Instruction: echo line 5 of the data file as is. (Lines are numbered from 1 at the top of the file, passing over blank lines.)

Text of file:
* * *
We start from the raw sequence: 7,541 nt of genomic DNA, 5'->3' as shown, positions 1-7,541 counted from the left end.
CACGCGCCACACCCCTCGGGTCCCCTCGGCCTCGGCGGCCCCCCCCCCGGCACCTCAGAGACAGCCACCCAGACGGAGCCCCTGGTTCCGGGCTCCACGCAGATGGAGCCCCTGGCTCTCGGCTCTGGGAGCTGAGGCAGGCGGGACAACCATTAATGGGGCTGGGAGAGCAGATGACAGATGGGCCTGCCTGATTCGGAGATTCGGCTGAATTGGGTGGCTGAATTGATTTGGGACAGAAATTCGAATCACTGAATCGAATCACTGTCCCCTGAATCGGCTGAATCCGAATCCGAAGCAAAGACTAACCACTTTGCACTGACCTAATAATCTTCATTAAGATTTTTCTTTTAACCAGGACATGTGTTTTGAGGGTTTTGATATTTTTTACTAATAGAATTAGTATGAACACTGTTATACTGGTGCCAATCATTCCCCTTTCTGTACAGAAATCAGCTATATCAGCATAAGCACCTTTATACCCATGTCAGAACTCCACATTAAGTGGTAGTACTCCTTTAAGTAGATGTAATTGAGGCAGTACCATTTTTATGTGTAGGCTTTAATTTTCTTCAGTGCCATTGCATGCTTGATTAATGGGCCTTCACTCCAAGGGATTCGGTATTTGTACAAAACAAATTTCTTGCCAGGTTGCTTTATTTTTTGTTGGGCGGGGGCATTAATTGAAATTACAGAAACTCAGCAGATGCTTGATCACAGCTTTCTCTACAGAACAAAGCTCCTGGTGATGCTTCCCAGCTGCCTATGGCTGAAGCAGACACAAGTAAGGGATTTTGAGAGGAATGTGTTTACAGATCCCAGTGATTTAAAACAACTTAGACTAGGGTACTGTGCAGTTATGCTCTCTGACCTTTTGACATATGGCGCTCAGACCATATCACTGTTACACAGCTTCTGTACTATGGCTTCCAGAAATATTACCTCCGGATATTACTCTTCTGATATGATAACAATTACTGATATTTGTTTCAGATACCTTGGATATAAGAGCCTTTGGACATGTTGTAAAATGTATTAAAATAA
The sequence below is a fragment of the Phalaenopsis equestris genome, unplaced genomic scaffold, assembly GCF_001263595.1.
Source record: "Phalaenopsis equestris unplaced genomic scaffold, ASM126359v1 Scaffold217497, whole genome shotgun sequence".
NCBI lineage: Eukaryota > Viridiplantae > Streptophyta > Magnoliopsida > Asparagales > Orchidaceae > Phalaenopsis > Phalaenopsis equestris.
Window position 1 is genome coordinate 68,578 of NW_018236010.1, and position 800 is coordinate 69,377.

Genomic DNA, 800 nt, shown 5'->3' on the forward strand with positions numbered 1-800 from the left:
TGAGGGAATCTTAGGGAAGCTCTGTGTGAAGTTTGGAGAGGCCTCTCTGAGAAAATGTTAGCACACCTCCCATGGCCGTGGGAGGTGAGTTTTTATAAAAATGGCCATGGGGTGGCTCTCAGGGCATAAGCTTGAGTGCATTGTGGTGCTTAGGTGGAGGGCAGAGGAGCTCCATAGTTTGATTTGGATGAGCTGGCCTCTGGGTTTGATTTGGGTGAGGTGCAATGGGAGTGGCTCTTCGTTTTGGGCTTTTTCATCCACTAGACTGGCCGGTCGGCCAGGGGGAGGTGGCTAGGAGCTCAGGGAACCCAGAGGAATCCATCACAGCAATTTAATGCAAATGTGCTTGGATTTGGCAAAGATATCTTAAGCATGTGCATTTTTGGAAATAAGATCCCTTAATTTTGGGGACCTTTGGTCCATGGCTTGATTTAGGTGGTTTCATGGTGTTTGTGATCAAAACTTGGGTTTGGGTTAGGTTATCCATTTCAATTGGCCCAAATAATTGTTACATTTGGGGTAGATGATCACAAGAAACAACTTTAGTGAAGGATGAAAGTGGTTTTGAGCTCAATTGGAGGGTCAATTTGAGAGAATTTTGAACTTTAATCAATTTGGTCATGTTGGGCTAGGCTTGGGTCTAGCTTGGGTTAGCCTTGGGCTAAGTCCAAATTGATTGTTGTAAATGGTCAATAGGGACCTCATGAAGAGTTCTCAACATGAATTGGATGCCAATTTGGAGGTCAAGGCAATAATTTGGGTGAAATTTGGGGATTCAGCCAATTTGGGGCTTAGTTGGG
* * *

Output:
NCBI lineage: Eukaryota > Viridiplantae > Streptophyta > Magnoliopsida > Asparagales > Orchidaceae > Phalaenopsis > Phalaenopsis equestris.